With the 2020 elections just over two weeks away, I’ve started to see more Christians on social media post some version of this claim: Whomever we elect president, God is still in charge.
Yes, on the one hand, and amen. As today’s psalm opens:
The Lord is king; let the peoples tremble!Psalm 99:1
He sits enthroned upon the cherubim; let the earth quake!
The Lord was king then, and the Lord is king now. As when “Moses and Aaron were among his priests” (v 6a), we still worship a sovereign God. Like Samuel, we can “call on his name” (v 6b) and hear his answer. His decrees and statutes (v 7) live on.
And the Lord will be king in the future. Nothing that happens on Election Day will change that.
On the other hand, saying that “The Lord is king” does not license his subjects to be fatalistic. If we agree with the psalmist that our “mighty king” is a “lover of justice” who establishes equity and executes righteousness (v 4), then what does that make us: passive spectators, or a people called to love justice, seek equity, and live righteously?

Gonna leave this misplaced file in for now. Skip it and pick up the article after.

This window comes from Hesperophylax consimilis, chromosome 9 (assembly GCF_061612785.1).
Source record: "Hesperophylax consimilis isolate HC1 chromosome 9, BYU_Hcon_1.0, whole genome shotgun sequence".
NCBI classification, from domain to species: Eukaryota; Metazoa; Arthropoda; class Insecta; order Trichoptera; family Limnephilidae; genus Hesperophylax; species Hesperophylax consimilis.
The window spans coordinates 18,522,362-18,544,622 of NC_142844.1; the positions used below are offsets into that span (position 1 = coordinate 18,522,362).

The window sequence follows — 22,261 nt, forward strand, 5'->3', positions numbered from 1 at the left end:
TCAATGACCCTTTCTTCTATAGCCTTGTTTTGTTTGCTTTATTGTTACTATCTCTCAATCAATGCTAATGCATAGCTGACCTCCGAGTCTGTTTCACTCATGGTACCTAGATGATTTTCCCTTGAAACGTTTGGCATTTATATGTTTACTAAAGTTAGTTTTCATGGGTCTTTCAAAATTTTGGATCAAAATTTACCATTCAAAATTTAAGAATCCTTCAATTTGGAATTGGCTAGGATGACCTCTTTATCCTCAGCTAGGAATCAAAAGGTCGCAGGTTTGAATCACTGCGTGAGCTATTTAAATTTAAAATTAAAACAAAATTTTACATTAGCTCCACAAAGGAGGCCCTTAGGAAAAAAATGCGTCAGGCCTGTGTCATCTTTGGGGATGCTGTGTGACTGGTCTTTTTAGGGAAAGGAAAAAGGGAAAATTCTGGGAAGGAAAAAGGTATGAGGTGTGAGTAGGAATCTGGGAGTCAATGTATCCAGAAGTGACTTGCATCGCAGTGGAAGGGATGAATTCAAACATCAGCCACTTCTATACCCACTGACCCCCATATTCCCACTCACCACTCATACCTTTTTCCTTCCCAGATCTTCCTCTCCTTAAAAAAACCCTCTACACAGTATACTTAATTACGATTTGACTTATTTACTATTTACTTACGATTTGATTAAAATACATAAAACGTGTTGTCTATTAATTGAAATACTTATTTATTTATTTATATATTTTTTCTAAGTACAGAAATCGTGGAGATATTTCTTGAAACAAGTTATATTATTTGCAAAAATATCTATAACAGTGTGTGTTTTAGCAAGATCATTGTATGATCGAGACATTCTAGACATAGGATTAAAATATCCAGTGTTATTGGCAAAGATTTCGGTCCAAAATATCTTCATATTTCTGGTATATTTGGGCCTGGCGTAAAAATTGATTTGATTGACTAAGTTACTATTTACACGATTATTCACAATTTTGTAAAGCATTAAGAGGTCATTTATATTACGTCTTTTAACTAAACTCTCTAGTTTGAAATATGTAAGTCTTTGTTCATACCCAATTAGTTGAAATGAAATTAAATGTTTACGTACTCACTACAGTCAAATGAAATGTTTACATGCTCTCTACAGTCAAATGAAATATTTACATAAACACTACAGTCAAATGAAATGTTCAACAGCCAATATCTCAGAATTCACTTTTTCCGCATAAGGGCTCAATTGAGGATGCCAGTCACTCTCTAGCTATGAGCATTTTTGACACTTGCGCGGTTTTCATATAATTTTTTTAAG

In our particular context, justice, equity, and righteousness are not pursued solely through the political means of democratic elections… but they are pursued through such means.
I often find that I understand the psalms more clearly when I remember that they are the songbook of a people, not just one person. If you can read Psalm 99 and hear in it no call to prefer a more just presidential candidate to a less just one, then try listening to it as others might. Hear that God has “executed justice” with the ears of those victimized by sexual assault or police brutality. Imagine what “established equity” means to someone who has lost a steady paycheck or reliable health care in the middle of a pandemic.
For the Lord is their king, too, and he hears their cries.